What does the dream consist of?

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Alexander Pearson
What does the dream consist of?

Sleep is a necessary activity for the survival of our body. The exact causes of why we need to sleep are still unknown, but it seems that it mainly fulfills the function of letting our brain and body "rest" from daily activity. You cannot live long without sleep, more than three days without falling asleep at all can have disastrous consequences.

How much do we need to sleep?

We don't all need to sleep the same number of hours. Generally, younger people, those who make intense physical or mental efforts, as well as certain personal characteristics, tend to need more sleep. A child may need to sleep about 10 hours a day, an adult between 6 and 8 hours, while an elderly person may have enough with 5 or 6.

It is very important that the sleep is of quality and without fragmentation. Five hours of deep and restful sleep can rest more than eight hours suffering from nightmares or discomfort. But sleep is not only a mere rest, but also serves to discharge a good number of tensions originated during wakefulness, and this is where our ability to dream plays its most important role..

Sleeping and dreaming are two closely linked processes, although they are not always accompanied. We do not dream during the entire time we are asleep, but only during certain specific periods called MOR (rapid eye movement) or REM (rapid eye movements) phases in English..

When we go to sleep, first of all there is a state of drowsiness or pre-sleep, which usually lasts for half an hour and during which we go from waking to sleeping with a progressive decrease in consciousness. Throughout this phase it is normal for visual or auditory illusions to occur (one has the illusion of hearing or seeing things that do not exist), as well as feeling cramps, dizziness or a stumbling sensation.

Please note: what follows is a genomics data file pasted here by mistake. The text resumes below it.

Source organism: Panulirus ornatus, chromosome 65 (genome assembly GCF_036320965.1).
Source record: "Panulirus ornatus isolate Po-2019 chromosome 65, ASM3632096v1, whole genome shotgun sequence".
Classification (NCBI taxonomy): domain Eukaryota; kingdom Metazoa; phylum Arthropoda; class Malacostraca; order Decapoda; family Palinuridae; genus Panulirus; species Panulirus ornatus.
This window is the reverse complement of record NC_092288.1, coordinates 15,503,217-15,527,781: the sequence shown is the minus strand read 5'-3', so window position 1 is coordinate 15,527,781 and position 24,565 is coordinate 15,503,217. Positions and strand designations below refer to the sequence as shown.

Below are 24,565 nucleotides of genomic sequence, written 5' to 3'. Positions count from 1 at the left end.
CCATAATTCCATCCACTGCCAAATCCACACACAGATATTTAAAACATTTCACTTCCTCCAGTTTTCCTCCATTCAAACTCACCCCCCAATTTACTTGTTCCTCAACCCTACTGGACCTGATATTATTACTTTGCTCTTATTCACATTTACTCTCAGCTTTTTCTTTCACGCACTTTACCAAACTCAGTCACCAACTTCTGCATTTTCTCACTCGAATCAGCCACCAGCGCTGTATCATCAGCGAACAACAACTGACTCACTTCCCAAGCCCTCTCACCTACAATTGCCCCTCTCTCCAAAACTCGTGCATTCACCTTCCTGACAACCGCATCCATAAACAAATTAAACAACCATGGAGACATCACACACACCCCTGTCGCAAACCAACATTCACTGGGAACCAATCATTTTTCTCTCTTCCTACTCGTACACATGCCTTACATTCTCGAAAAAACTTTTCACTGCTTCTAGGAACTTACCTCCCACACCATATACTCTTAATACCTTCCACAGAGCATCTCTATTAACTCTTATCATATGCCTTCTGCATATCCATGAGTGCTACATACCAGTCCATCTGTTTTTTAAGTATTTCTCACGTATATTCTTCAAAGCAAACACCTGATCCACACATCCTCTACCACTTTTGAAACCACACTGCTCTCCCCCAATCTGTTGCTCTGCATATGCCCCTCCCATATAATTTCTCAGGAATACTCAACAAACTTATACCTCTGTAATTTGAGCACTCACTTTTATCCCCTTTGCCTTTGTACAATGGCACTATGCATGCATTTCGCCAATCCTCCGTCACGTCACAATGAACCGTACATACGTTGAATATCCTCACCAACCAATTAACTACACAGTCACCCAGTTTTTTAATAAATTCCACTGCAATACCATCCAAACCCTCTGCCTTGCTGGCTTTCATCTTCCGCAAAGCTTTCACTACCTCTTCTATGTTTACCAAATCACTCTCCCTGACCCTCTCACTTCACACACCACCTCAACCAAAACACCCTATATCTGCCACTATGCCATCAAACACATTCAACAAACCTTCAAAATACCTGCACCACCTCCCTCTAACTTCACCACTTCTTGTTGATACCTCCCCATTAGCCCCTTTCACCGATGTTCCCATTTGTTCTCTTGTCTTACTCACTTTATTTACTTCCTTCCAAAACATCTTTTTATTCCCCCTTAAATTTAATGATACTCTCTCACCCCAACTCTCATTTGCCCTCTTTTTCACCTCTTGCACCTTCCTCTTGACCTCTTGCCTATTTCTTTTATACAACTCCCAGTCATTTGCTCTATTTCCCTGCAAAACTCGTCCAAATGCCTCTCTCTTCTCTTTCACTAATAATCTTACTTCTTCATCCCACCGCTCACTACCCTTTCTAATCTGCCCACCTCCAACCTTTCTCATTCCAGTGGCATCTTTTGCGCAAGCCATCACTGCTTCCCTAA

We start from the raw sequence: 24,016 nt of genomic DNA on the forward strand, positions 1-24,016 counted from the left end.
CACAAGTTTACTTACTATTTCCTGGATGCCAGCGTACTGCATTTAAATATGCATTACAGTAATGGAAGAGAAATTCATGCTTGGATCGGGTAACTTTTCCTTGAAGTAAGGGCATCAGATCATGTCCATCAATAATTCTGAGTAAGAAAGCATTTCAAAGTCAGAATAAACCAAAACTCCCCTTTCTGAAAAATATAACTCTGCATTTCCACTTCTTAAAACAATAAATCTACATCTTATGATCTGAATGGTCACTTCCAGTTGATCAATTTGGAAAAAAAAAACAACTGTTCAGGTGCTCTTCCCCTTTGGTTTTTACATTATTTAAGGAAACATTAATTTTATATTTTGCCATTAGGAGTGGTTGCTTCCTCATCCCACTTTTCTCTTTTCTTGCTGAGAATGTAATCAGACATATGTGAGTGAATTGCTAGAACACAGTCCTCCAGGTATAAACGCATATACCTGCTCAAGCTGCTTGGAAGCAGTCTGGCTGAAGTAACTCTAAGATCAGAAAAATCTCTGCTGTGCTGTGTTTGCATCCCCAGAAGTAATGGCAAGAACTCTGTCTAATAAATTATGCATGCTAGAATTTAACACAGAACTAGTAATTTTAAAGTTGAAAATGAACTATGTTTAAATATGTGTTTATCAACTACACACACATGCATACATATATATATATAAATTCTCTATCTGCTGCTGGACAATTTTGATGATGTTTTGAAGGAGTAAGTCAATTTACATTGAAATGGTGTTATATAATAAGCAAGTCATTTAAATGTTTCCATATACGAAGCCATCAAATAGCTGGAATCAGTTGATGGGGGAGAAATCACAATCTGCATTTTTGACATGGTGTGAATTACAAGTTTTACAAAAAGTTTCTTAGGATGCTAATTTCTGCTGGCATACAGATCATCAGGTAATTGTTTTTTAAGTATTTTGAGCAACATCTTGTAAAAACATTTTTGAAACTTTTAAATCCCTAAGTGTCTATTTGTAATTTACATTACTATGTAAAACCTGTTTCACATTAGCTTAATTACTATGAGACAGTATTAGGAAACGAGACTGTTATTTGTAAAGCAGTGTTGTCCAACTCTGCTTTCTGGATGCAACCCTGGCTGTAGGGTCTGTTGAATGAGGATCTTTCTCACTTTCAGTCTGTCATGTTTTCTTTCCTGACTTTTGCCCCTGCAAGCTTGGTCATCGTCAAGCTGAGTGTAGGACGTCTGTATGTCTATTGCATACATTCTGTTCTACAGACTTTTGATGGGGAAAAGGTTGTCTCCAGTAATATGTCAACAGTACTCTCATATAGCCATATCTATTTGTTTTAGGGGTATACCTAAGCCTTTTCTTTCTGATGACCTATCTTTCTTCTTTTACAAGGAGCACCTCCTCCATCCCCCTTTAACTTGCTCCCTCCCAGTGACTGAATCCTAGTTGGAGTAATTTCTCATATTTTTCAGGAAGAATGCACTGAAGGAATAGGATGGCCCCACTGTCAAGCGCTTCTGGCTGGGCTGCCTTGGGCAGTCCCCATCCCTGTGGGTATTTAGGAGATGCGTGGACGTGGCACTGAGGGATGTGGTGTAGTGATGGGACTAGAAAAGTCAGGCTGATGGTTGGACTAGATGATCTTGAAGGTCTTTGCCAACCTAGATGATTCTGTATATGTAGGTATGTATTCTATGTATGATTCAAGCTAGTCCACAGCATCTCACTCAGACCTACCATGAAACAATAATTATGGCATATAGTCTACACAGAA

Later, when we are already immersed in a deep sleep, the phases of REM sleep follow one another with those of non-REM or superficial sleep. The first REM phase usually occurs between the first and second hours of sleep, appearing intermittently throughout the normal sleep period. This phase is also called the paradoxical sleep phase, since if we carry out an electroencephalographic tracing (EEG) we would see that it is very similar to when the person is awake, it is also the phase in which it is most difficult for the person to wake up.

It is in this phase that most of the dream activity occurs. Also in this phase a series of changes occur such as:

  • Decreased muscle tone.
  • Increased electrical resistance of the skin.
  • Pulse and breathing disturbances, which become more irregular.
  • Slightly increases the motility of the digestive system
  • Erections occur in men.
  • Increased vaginal blood flow in women.

Much of these changes are due to the activation of the hypothalamus and pituitary, which increase the secretion of certain hormones such as testosterone, cortisol or growth hormone.

What happens when we dream?

Today there is no uniform opinion about the meaning of dreams. In ancient times it was believed that dreams were in relation to the world of the superhuman, and that they brought divine revelations, especially about the future of the individual. Even Aristotle believed in the possibility of finding in dreams the indication of the onset of some disease of which we still cannot be aware during wakefulness due to lack of symptoms..